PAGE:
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How do you see the decision to open up more U.S. offshore acreage for exploration

Too little, too late
Sensible compromise
Environmental disaster

April 29 2010

Deepwater Horizon spill now said to be 5,000 barrels a day

BP has discovered a further leak in the riser of the well at the Deepwater Horizon site

"Remotely-operated vehicles are monitoring the well and riser. Monitoring has detected an additional leak on the riser closer to the well," said a BP statement issued this morning.

The Coast Guard has raised its estimate of the magnitude of the spill from 1,000 to 5,000 barrels a day.That figure is not based on news of the newly discovered leak but on NOAA assessments of aerial surveys, study of the trajectory of the oil slick and other factors.

Doug Suttles, Chief Operating Officer of BP, says that the leak is not expected to produce any more new oil and that "what we observing at the sea bed is the same what we were observing when we first reported the two locations."

The well is on the MC252 lease, in which BP has a 65 percent interest. BP said this morning that preliminary estimates indicate that current efforts to contain the spill and secure the well are costing the MC252 owners about $6 million per day.

"We are attacking this spill on all fronts, bringing into play all and any resources and advanced technologies we believe can help," said Tony Hayward, BP Group Chief Executive. "Our action plan is safety-focused, multi-layered and has the full resources of the BP Group behind it."

"The scale of the surface response is truly unprecedented, both for BP and for the oil industry," Hayward added. "At the seabed, we are applying all the resources available to us and also developing and adapting advanced technology to address this complex problem."

BP said that Improved weather for vessels and aircraft is aiding in the dispersion of the sheen that comprises the vast majority of the spill and is enabling skimming vessels to operate far offshore and aircraft to fly multiple dispersant sorties. Weathering and dispersion tactics are breaking down the oil into a frothy emulsion. Fire boom has also been deployed to contain and burn heavier pockets of oil. The latest response numbers are:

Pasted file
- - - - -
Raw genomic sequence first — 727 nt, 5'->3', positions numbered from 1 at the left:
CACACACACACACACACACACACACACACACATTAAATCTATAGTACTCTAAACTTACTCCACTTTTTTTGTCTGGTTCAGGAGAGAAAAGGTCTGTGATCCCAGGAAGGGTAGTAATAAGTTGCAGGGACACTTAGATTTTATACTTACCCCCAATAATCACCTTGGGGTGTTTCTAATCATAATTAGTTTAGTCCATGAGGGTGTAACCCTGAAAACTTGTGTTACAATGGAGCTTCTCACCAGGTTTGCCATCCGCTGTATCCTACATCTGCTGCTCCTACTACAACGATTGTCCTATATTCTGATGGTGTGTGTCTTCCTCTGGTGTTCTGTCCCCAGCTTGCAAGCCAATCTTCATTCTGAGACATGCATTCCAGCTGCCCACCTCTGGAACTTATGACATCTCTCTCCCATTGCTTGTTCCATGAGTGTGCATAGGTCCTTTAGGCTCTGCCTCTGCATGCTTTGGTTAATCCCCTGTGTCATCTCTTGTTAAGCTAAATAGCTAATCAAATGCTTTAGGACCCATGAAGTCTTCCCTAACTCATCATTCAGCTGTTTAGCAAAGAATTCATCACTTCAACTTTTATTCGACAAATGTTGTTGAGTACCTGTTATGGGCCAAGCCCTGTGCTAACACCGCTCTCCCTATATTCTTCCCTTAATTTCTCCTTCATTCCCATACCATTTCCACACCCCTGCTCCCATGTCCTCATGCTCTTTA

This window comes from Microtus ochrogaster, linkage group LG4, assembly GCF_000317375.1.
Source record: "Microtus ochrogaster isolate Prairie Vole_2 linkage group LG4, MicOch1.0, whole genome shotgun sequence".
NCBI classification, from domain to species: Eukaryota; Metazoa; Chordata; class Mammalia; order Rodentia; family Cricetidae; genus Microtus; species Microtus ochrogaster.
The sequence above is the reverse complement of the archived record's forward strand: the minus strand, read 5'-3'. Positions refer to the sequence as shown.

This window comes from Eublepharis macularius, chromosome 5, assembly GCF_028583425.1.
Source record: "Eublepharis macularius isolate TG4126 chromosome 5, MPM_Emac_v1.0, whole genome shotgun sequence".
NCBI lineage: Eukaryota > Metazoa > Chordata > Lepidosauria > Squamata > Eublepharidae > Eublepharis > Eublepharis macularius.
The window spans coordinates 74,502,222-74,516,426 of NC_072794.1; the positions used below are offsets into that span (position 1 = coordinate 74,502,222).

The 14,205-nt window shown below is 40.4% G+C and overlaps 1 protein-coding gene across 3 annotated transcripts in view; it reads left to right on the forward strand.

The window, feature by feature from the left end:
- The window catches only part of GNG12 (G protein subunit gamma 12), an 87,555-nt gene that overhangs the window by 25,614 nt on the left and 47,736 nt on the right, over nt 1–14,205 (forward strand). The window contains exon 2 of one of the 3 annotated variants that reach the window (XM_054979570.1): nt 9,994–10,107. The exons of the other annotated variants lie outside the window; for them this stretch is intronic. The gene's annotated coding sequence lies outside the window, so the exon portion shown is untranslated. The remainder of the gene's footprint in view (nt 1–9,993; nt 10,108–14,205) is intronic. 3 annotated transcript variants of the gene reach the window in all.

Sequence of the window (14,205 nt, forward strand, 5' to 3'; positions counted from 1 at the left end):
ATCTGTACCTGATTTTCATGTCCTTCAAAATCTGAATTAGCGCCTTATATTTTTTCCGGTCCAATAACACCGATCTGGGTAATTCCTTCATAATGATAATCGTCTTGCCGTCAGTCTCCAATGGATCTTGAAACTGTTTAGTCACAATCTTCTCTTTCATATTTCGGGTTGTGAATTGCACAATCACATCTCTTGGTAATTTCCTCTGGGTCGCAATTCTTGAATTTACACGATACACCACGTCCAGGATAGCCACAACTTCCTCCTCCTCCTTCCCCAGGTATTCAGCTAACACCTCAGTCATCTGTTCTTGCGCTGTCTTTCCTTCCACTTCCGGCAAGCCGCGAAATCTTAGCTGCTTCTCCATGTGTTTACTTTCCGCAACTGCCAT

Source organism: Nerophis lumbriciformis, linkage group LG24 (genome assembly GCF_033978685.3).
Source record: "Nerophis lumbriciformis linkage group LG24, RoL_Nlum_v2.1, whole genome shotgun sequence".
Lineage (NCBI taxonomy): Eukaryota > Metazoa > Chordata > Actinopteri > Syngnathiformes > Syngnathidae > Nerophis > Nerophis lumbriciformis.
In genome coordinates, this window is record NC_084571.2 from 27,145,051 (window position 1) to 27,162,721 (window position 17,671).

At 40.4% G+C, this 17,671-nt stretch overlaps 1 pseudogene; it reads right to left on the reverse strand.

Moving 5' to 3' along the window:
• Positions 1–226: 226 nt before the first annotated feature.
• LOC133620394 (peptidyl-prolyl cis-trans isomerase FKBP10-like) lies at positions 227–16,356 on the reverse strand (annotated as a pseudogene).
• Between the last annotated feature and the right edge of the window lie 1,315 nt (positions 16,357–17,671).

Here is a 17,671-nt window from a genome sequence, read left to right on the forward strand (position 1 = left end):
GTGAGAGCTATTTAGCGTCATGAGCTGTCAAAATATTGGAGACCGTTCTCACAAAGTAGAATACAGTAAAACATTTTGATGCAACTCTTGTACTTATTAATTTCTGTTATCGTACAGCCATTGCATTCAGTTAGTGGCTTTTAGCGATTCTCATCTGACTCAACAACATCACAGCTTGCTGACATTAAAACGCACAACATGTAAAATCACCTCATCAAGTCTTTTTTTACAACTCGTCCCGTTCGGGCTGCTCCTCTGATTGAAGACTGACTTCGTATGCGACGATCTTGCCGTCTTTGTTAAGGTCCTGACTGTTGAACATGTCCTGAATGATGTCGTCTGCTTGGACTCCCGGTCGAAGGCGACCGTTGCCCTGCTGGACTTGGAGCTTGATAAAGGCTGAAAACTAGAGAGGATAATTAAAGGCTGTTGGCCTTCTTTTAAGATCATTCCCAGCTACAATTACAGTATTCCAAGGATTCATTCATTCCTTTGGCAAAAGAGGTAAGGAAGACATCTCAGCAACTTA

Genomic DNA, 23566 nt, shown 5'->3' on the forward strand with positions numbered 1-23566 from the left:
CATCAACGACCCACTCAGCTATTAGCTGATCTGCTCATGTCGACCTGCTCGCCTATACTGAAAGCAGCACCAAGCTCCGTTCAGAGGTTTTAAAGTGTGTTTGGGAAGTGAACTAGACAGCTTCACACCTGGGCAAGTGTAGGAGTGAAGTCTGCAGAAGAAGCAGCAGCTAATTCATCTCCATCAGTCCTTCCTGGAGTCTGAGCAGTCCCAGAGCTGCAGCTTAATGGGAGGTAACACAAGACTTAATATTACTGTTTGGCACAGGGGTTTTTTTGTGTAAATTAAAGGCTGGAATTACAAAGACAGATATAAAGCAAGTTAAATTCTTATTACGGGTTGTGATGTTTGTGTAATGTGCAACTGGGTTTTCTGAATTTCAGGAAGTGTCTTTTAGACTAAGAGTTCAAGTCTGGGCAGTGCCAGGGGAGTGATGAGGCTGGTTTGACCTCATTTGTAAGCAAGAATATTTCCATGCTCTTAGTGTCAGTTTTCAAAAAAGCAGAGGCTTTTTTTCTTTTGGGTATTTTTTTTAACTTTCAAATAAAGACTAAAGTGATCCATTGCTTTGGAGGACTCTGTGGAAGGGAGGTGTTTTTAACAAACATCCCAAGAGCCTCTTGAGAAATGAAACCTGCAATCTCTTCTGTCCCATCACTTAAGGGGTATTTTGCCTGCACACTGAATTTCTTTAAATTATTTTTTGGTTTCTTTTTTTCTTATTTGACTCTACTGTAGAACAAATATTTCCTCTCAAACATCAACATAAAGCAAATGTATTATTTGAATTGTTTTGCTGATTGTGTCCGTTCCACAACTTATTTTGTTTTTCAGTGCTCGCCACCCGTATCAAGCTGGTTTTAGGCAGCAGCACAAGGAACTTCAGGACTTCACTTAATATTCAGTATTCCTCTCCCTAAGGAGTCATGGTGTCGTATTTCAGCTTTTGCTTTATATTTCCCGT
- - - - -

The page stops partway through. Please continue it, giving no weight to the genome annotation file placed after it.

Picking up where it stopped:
More than 100,000 feet of boom (barrier) has been assigned to contain the spill. An additional 286,760 feet is available and 320,460 feet has been ordered.

To date, the oil spill response team has recovered 16,311 barrels (685,062 gallons) of an oil-water mix. Vessels are in place and continuing recovery operations.

69 response vessels are being used including skimmers, tugs, barges and recovery vessels.

76,104 gallons of dispersant have been deployed and an additional 89,746 gallons are available.

BP says it is working closely with Gulf Coast state environmental officials to implement an extensive shoreline protection plan. This includes deployment of more than 100,000 feet of boom over the last two days to minimize impact to sensitive areas in the Mississippi River Delta area. Staging areas are also in place and ready to protect sensitive shorelines. These areas include: Biloxi, Miss., Pensacola, Fla. Venice, La., Pascagoula, Miss., and Theodore, Ala.

BP says that ROVs also continue to methodically work through procedures aimed at subsea activation of the blow-out preventer on the MC252 well.

In parallel with these offshore efforts, advanced engineering design and fabrication of a subsea oil collection system has started onshore. This will be the first time this proven shallow water technology has been adapted for the deepwater. It is expected to be ready for deployment within the next four weeks.

BP also today began preparations to drill a relief well into the MC252 exploration well following the arrival on site of the Transocean Development Driller III. Drilling plans have been approved by the U.S. Minerals Management Service. A second drilling ship, TransoceanŐs Discoverer Enterprise, is also on its way to the site with plans being developed for a second relief well should it be necessary.

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